In lecture 136, the instructor creates two new serialized variables and assigns them initial values. At no point in the lecture or the next do I see those initial values changed.
Unity can’t start with any of its serialized variables with unknown values. If you hit “Play” and Unity has variables with unknown values, it will try to take an initial value assigned by code from it’s initialization. If there is no value assigned during initialization, then Unity will instead assign a default value (something like 0, “”, or null). But once it has that value, it will remember it.
If you then go back and change the initial value in your code, it will not change Unity’s remembered value. Since Unity already remembers its value from before, it does not query the code again. This is an intentional “helpful” feature that allows you to set values permanently from your inspector, which many people like to do – it’s usually the reason why people serialize those values to begin with.
In the next lecture, the instructors goes into Unity and hits “play”. At that point, any serialized variables that Unity remembers a value for will overwrite their coded initial values with Unity’s value. If Unity does not have a value, it will use the initial value from code and “remember” that. Otherwise, it will just assign a default and remember it. No matter what, once you hit play, Unity is remembering that value.
Here’s a little thing that used to get me a lot. I would declare a value, but not assign it. For whatever reason, I’d hit play. Then I’d go back at some point and try to assign an initial value to the variable. Then I’d wonder went wrong. Because by this point, Unity will have already assigned a neutral default value to my un-initialized serialized variables. For example, my maxSpeed variable would be assigned 0 by Unity. But I didn’t realize that, and it didn’t show up in my code, so later when I changed
[SerializedField] private int MaxSpeed; to
[SerializeField] private int MaxSpeed = 600; I would wonder what was going wrong. This is because in Unity, maxSpeed was 0. Because it had no initial value when I hit Play, so Unity assigned it one. And that value is still in the inspector, even though my code has since been changed.
Again, if you don’t want Unity controlling your variable, just don’t serialize it. But when you serialize it, you are surrendering some control to Untiy.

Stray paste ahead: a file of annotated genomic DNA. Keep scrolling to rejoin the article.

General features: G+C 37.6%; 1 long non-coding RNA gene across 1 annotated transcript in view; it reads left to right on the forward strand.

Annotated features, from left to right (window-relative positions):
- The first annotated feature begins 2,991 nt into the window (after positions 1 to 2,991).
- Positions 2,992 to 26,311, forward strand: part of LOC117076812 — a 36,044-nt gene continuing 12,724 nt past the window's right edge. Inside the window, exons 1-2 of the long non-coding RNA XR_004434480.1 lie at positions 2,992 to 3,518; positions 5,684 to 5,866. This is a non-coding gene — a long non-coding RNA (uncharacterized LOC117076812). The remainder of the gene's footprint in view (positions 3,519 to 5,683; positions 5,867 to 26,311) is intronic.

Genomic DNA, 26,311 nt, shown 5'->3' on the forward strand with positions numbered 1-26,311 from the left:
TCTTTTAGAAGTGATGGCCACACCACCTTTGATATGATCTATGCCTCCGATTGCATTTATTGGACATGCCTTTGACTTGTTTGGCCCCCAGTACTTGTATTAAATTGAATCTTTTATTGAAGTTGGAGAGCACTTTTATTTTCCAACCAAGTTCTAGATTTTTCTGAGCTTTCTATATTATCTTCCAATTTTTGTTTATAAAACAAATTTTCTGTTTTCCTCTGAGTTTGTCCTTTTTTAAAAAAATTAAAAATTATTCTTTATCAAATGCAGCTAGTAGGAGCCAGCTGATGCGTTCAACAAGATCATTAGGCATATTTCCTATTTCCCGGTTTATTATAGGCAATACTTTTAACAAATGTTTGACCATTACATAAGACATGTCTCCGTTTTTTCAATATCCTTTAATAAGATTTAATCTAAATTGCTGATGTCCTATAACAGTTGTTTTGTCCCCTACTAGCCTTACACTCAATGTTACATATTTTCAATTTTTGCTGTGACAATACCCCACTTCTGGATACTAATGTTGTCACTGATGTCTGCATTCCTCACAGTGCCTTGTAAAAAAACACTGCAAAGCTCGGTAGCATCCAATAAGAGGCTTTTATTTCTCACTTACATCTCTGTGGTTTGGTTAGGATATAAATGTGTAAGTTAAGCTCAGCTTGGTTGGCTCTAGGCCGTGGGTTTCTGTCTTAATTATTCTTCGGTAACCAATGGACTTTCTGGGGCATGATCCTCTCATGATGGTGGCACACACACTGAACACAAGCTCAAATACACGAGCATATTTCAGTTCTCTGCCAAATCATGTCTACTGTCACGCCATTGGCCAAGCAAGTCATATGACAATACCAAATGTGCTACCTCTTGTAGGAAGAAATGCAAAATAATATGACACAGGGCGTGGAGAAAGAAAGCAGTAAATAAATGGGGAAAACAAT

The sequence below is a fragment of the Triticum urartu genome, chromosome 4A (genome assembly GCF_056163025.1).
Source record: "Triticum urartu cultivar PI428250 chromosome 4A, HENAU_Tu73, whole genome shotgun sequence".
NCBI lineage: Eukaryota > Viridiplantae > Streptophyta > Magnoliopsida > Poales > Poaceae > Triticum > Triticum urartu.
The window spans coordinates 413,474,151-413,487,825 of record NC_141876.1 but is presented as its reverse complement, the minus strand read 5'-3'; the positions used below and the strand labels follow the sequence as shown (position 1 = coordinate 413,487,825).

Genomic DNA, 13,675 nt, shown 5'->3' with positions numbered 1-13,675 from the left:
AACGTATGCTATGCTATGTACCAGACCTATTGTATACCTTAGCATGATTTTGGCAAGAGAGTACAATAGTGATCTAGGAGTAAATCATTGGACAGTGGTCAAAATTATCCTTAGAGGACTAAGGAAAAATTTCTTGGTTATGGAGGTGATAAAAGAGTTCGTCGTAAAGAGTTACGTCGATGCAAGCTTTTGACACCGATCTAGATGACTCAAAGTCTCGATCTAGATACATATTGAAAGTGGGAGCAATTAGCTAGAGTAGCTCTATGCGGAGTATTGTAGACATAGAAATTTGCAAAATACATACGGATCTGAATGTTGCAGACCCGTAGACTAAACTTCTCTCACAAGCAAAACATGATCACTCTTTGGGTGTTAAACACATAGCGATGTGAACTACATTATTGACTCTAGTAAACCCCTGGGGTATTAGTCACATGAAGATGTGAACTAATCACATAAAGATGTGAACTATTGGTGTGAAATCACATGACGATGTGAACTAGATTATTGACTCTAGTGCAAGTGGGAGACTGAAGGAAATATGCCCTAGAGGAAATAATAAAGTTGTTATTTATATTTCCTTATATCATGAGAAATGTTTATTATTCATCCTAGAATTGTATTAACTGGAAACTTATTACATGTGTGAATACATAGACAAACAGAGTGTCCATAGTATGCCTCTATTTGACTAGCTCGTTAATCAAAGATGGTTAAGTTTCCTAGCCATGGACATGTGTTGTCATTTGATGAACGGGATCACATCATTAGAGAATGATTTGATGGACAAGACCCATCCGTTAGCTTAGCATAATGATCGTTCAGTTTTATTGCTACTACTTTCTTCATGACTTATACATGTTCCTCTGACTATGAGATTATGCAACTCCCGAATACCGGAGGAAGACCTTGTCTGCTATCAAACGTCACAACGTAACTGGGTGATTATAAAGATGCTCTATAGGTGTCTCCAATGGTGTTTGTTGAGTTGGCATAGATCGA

Once the game is started and methods are being called and such, then the values can be changed (temporarily, during runtime). Your code will still work normally. It’s only initialization that gets overwritten. Once you stop playing, all values will return to Unity’s remembered values. This is why you can set the value in Awake() and it will override Unity’s remembered value, at least while playing.
Let’s look at another scenario real quick. Let’s say I go back to my code and I make a new variable called minSpeed, and I set it to 10 as
[SerializeField] private int minSpeed = 10;. In this case, when I go back to Unity and hit Play, it sees the serialized field “minSpeed” but has no value for it, so it looks for an initial value in code. this time, I have one – it’s 10. So Unity will see the 10, and remember it.
This is basically what the instructor did in the lecture. He created new variables and set their initial value by code. Then he went to Unity and Unity read the initial values there. there was no need to set it in Unity. However, once Unity has that value of 10, I can’t just say “Oh, that’s not fast enough, I’ll go back and change it to 20.” This is because Unity is now controlling that initial value, not my code. If I change it to 20, Unity will use “10” when I go to hit Play because that’s the value in Unity’s inspector now. Unless I change it within Unity, or change it in one of my methods (after initialization).
I hope that clears things up more than it confuses things. I’m worried that I’m making it seem more complicated than it is.